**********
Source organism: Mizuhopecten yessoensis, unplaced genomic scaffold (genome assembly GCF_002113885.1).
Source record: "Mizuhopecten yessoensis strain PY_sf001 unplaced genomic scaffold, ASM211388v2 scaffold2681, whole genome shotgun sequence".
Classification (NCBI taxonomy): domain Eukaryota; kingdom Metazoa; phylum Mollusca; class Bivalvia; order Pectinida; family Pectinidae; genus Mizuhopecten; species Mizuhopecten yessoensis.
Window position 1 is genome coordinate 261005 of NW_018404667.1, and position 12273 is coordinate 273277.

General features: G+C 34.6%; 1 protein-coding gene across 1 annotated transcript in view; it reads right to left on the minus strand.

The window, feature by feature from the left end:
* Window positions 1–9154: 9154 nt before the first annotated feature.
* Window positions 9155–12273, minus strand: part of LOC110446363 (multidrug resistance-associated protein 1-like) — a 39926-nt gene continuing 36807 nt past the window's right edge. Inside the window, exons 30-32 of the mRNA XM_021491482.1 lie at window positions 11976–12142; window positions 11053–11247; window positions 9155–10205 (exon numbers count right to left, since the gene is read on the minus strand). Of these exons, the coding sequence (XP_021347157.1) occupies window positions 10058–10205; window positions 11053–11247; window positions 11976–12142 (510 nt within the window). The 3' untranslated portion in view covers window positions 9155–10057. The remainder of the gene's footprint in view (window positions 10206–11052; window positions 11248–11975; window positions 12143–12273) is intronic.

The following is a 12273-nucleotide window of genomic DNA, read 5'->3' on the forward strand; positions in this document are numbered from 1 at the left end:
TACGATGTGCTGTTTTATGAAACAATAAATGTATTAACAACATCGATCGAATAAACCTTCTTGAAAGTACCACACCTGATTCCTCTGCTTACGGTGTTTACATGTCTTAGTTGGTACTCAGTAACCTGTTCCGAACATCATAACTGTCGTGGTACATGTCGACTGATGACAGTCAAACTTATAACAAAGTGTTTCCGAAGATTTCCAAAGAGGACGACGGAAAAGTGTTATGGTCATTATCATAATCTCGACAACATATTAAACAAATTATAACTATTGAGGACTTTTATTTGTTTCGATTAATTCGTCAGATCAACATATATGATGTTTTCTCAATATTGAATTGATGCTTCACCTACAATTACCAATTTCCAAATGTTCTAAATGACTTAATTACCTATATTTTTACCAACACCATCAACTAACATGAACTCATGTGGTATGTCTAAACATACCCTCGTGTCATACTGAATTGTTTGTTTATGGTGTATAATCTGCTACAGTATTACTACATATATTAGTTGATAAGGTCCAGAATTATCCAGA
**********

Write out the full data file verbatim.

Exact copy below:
Source organism: Mizuhopecten yessoensis, unplaced genomic scaffold (genome assembly GCF_002113885.1).
Source record: "Mizuhopecten yessoensis strain PY_sf001 unplaced genomic scaffold, ASM211388v2 scaffold2681, whole genome shotgun sequence".
Classification (NCBI taxonomy): domain Eukaryota; kingdom Metazoa; phylum Mollusca; class Bivalvia; order Pectinida; family Pectinidae; genus Mizuhopecten; species Mizuhopecten yessoensis.
Window position 1 is genome coordinate 261005 of NW_018404667.1, and position 12273 is coordinate 273277.

General features: G+C 34.6%; 1 protein-coding gene across 1 annotated transcript in view; it reads right to left on the minus strand.

The window, feature by feature from the left end:
* Window positions 1–9154: 9154 nt before the first annotated feature.
* Window positions 9155–12273, minus strand: part of LOC110446363 (multidrug resistance-associated protein 1-like) — a 39926-nt gene continuing 36807 nt past the window's right edge. Inside the window, exons 30-32 of the mRNA XM_021491482.1 lie at window positions 11976–12142; window positions 11053–11247; window positions 9155–10205 (exon numbers count right to left, since the gene is read on the minus strand). Of these exons, the coding sequence (XP_021347157.1) occupies window positions 10058–10205; window positions 11053–11247; window positions 11976–12142 (510 nt within the window). The 3' untranslated portion in view covers window positions 9155–10057. The remainder of the gene's footprint in view (window positions 10206–11052; window positions 11248–11975; window positions 12143–12273) is intronic.

The following is a 12273-nucleotide window of genomic DNA, read 5'->3' on the forward strand; positions in this document are numbered from 1 at the left end:
TACGATGTGCTGTTTTATGAAACAATAAATGTATTAACAACATCGATCGAATAAACCTTCTTGAAAGTACCACACCTGATTCCTCTGCTTACGGTGTTTACATGTCTTAGTTGGTACTCAGTAACCTGTTCCGAACATCATAACTGTCGTGGTACATGTCGACTGATGACAGTCAAACTTATAACAAAGTGTTTCCGAAGATTTCCAAAGAGGACGACGGAAAAGTGTTATGGTCATTATCATAATCTCGACAACATATTAAACAAATTATAACTATTGAGGACTTTTATTTGTTTCGATTAATTCGTCAGATCAACATATATGATGTTTTCTCAATATTGAATTGATGCTTCACCTACAATTACCAATTTCCAAATGTTCTAAATGACTTAATTACCTATATTTTTACCAACACCATCAACTAACATGAACTCATGTGGTATGTCTAAACATACCCTCGTGTCATACTGAATTGTTTGTTTATGGTGTATAATCTGCTACAGTATTACTACATATATTAGTTGATAAGGTCCAGAATTATCCAGA